Now when I went to Fender and I started designing the Super Champ and brought them the whole Super Champ concept, I thought to myself, regardless of the tens that were able to get; ceramic magnet tens; we need something that really projects a lot more volume, is reliable for multi-year-long tours that, that won't blow out so easy. And so the EV 10 was a candidate, and we put the EV 10 as an option on the Super Champ. In fact the Super Champ Woodies - the Super Pro Super Champs, with the limited run that we did - were all equipped with EVs as standard. And it was a big change.

    Now, I mean, why an EV? Well it has a huge motor. It's got thick top plates, thick bottom plates and a tremendous amount of electromotive force. What does that translate to? It translates to efficiency and output. You can gain anywhere from 6 to 9dB difference between an EV 10 and another ten. So let's say that it was a 3 dB difference, which it, it is usually far more than that. You're doubling your output power. So a little 20-watt amp is going to sound like a 40-watt amp just by having an EV 10. Unfortunately, they don't make them anymore. And, fortunately for us, we do have a small number of them that we'll be using in a limited run of amplifiers. But they are just a fabulous ten.

    If you look at the entire equation - of the amplifier, the output transformer, the speaker - and you create a single unit, the EV 10 is a highly inductive speaker with a lower DCR than a standard 8 Ohm speaker. I think the DCR is like 5.7 Ohms or so. And as such, because of its inductive properties as well, it forms a very peculiar - and in a positive way - coupling with our particular output transformers, and I first observed this with EVs on Fender Deluxe Reverbs back in the 70s when I'd be modifying Deluxe Reverbs for Lee Ritenour and Larry Carlton and putting EVs in it, and then watching the fact that the waveform was very, very peculiar (the waveform) because that particular output transformer - coupled with the actual inductive reactance and EMF and everything else of that EV, created its own sound, and that output transformer is a big part of that, out of that equation. If you were to, say, stick a ceramic magnet, standard 8 Ohm, CTS or Eminence or Pyle, that same thing, you'd have a completely different result. And it's obvious; you can actually see it on an oscilloscope. It is not like Voodoo; it's real.............

    ….........So, for example, in the Super Champ, as well as in our Pubster 25, there is a coupling effect between that transformer and the speaker; and that it is a magic unit of the equation. And the way that they work together and the way that the wave-form actually does not, it doesn't even look sinusoidal; it looks more triangular when it comes out, because of the peculiar reactance issues between that output transformer and the voice coil motor assembly of the EV.”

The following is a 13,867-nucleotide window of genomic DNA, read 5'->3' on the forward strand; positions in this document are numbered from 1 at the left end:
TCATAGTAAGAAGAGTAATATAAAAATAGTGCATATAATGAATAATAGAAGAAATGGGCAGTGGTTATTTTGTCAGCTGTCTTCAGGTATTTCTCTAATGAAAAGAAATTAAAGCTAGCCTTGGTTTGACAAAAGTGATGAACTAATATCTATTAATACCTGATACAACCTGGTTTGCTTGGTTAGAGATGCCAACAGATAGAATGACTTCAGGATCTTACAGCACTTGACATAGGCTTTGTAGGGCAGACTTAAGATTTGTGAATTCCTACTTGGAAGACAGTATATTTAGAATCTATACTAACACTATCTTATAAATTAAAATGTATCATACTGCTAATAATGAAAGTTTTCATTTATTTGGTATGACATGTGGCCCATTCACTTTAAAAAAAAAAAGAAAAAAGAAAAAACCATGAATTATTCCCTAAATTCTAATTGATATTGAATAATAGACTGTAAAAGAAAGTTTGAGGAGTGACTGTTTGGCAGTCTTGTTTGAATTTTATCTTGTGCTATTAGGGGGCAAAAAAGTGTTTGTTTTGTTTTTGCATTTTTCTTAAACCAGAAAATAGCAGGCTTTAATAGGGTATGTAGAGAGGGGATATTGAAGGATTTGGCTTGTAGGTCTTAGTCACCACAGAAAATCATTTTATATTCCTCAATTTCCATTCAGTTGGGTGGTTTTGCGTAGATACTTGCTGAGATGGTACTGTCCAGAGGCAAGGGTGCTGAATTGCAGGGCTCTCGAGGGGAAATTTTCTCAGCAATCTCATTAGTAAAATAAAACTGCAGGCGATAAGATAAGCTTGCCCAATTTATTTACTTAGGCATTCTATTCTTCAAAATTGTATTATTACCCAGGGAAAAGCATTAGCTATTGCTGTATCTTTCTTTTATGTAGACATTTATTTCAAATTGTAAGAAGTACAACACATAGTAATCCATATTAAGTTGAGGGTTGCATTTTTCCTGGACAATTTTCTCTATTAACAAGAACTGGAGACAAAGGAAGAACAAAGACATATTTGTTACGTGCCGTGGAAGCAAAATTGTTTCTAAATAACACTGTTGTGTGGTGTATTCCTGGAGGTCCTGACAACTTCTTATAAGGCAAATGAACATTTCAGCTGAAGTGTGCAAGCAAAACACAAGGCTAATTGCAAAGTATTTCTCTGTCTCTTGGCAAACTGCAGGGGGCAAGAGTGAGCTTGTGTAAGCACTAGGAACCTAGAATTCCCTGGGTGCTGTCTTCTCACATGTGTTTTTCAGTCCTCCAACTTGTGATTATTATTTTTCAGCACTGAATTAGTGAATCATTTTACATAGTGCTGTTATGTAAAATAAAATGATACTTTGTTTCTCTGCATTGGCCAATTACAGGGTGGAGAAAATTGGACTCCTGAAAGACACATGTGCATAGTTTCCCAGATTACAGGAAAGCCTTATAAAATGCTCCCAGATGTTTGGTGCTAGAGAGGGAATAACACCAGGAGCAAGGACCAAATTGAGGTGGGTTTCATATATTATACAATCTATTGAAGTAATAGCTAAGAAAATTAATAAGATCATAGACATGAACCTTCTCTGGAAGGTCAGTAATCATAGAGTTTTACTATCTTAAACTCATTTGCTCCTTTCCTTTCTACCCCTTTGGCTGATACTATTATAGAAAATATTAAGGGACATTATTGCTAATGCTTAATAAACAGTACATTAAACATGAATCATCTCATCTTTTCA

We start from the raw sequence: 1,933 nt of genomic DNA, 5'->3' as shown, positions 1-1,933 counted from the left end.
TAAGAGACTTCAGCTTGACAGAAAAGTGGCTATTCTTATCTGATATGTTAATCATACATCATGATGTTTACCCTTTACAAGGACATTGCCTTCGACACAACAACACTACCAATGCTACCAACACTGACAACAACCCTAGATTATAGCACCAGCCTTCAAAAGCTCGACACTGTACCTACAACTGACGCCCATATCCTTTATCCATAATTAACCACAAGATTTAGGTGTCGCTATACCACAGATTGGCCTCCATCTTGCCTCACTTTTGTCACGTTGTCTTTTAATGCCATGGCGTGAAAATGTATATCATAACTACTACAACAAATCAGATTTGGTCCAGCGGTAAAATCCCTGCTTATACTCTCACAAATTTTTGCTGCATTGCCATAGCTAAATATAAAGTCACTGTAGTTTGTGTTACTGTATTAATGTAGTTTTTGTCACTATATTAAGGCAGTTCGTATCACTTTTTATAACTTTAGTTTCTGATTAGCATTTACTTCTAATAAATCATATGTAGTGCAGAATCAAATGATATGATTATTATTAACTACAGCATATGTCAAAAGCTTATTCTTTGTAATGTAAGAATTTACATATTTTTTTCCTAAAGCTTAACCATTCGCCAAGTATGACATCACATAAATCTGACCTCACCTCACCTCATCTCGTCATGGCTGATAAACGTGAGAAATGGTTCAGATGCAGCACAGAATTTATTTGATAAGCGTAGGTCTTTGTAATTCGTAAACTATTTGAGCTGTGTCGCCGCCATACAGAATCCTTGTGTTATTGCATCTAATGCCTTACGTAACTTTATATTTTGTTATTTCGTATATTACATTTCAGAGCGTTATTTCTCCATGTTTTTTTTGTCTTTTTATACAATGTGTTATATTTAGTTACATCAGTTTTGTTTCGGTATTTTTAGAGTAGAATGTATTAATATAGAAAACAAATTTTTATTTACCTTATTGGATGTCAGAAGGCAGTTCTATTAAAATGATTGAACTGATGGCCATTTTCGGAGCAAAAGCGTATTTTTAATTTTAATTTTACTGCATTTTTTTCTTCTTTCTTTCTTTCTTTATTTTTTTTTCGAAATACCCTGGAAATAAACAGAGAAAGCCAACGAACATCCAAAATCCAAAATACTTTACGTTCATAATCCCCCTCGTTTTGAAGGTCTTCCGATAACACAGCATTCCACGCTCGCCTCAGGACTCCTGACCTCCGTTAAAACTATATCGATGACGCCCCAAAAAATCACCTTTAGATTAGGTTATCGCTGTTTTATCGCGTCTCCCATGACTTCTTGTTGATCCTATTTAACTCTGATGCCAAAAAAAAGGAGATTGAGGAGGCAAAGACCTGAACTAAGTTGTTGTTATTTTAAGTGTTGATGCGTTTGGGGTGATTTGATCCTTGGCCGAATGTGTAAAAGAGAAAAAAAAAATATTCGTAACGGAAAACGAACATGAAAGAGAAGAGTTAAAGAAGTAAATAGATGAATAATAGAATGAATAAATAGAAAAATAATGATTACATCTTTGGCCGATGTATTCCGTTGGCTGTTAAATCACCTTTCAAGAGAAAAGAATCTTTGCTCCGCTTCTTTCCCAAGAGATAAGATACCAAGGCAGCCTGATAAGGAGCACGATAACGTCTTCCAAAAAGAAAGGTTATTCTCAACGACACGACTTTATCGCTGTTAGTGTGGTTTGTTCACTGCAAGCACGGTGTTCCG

The Super Champ.

    Paul Rivera: “It is an 18Watt amplifier with a single 10 inch speaker, that utilized a completely different topology than any Fender before it. And it was my desire to create the ultimate pocket-rocket – which is just a high-gain, super-screaming small little amp that you could sit on a stool, do a gig, record a session, whenever it was, take it in your suitcase, and do a fly date with it, and we succeeded. This has become quite a legend, this Super Champ.

    I own two of them; I own one of the first prototypes, with a four tube preamp, as well a production version; here. I found this one in a local dealer, it was in perfect condition, and I had to snag it.

    So, anyway, it utilizes, like I have said before when we where talking about the Stage Lead, utilizes the reverb driver circuit as part of the distortion character for the lead sounds on this amplifier. It uses two 6V6 output tubes – 6V6's are some of my favourite output tubes, and the reason being is - they sound very close to EL84's, or 6BQ5's, except they're a lot more reliable. Great distortion tones – super-warm, fat – and so this amplifier does it all.

    So a lots of the 80's guys like Steve Farris, with Mister Mister, and Alan* from Go West, and Warren DeMartini, and so on, lot of these guys played these amplifiers in the 80's, and they would do their entire tour dates with a pair of these in stereo. It just has that great distortion sound, and a really decent clean sound, and because it's only 18Watts, they could keep their stage volume fairly low. It also became a hit in the recording studios, because its got such a classic tone for such a small size, easy to mike, and so-on.

    Some of the features on this amplifier, of course, like I've said before, came about from my modifying Fenders for the session guys in Los Angeles. So features like this pull fat switch, came from Jay Gradon and I when we worked together on the six position fat switch. And so the idea of actually doing a lead sound, also came from Princetons and Champs that I modified for people in Studio City.